You’ve been working your search engine optimization (SEO) & content marketing campaign like the gosh-darn SEO boss you are, but you keep hearing about structured data and rich results (the results formerly known as rich snippets) and you’re wondering what they are and if you need ‘em.
Short answer: yup.
Have no fear. Today we’re going to sum up the following:
- What structured data is
- What rich results are
- How the two work together for the benefit of your business and your SEO
- How to create structured data and/or get help writing code
- Kinds of rich results
Although these two areas of digital marketing are often overlooked, they can really help you achieve a better relationship with the search engines and get way more traffic to your site. And the good news- it’s not as difficult as you may think.
Like we always say, there’s no time like the present, so let’s get the ball rolling.
Position Zero (aka Position 0)
Before we get into the thick of it, let’s talk quickly about your positioning on the search engines. We hear a lot (and talk a lot) about how to rank higher organically through SEO strategies in order to achieve that number one spot.
But there’s an even better position on Google. Enter position zero.
Yes, that’s a thing, and quality rich snippets take those spots. They’re called featured snippets. They take a variety of forms (paragraph, lists, tables to name a few) and provide at least one answer to who, what, when, where, or why.
If you become a featured snippet, you’re getting a lot of publicity which will turn into more traffic, awesome credibility, and of course greater visibility and brand awareness. We’ll take it.
But how do you create this longed-for quality rich result? First, understand what a snippet is.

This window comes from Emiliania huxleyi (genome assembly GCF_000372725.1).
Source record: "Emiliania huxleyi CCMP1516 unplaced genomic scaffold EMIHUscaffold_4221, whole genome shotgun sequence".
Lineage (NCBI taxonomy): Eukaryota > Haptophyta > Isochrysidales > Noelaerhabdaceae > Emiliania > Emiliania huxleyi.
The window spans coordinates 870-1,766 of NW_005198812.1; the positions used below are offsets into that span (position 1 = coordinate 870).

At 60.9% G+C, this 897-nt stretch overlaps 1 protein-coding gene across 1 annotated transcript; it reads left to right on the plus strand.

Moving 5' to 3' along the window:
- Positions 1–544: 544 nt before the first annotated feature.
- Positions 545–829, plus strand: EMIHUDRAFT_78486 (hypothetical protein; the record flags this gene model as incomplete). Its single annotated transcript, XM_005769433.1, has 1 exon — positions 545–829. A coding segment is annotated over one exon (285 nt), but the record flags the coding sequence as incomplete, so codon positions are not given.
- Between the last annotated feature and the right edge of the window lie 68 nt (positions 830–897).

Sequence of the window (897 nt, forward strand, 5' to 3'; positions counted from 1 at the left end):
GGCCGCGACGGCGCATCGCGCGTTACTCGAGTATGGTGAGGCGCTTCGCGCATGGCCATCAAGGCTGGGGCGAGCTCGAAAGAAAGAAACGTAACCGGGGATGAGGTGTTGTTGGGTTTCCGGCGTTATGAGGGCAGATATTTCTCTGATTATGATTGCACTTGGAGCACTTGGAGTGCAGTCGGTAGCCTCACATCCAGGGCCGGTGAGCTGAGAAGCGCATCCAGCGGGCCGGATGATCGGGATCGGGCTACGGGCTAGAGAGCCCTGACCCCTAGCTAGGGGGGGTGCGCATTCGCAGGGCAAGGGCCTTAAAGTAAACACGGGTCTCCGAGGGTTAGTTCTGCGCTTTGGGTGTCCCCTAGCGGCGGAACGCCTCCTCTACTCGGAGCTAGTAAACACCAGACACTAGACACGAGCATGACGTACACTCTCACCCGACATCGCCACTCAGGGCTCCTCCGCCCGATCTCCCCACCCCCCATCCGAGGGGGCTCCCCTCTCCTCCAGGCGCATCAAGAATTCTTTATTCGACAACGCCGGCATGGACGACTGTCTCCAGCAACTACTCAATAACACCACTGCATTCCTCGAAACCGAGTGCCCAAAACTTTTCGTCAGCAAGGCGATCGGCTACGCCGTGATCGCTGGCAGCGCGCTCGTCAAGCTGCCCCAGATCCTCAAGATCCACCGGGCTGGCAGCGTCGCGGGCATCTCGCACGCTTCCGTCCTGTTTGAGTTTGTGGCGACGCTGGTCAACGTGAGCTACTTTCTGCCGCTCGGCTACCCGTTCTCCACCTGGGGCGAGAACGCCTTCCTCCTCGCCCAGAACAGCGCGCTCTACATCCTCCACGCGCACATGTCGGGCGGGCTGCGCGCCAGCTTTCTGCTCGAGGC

Snippets and Structured Data
What’s a snippet, you ask? When you type a query into Google, all those results you get back on the search engine results pages (SERPs) are called snippets. Snippets usually consist of only three things:
- Title tag- the biggest words, bolded, heading off your result description, the title if you will
- Meta description- the piece of copy used to describe your webpage, usually one – two sentences
- URL- the URL
But because you want to make it rich, you’ll want to apply some structured data to it.
Structured data refers to code that’s written in a very specific manner and order on your website. This allows for a conversation with the search engines, telling them what you deem important about your page.
Helping the search engines understand who you are and what you do is a big win- they like it.
When you create this code in the format you’d like, the search engines will have available to them all those items you believe most likely to get clicks, and they could be included in your snippet.
Basically, writing structured data allows the search engines to create a “richer” version of an ordinary snippet.
Offering structured data allows for details you find the most interesting (clickable) to be seen.
Rich Results/Rich Snippets
A rich snippet simply offers up the important info, think of a rich snippet as a regular snippet on steroids.
Let’s say your website offers a bunch of workouts. When you use structured data on a page with a specific workout, the result you would have gotten from a regular snippet on the search engines, will most likely change.
Since you’ve created a better version of the snippet, you’ve provided more info to the search engines and they understand you better, meaning, very likely, a better placement in the results.
Now, why “very likely”? Because the search engines are under no obligation to do this upgrade and you have no way of knowing if they will. But, hey, best practices says do it anyway.
Look at Google’s Search Gallery to find out if your results could benefit from structured data.
If you’re still wondering how structured data will improve your SEO here’s why it will- when Google knows what you’re providing, they know when to offer up your pages. That helps with ranking.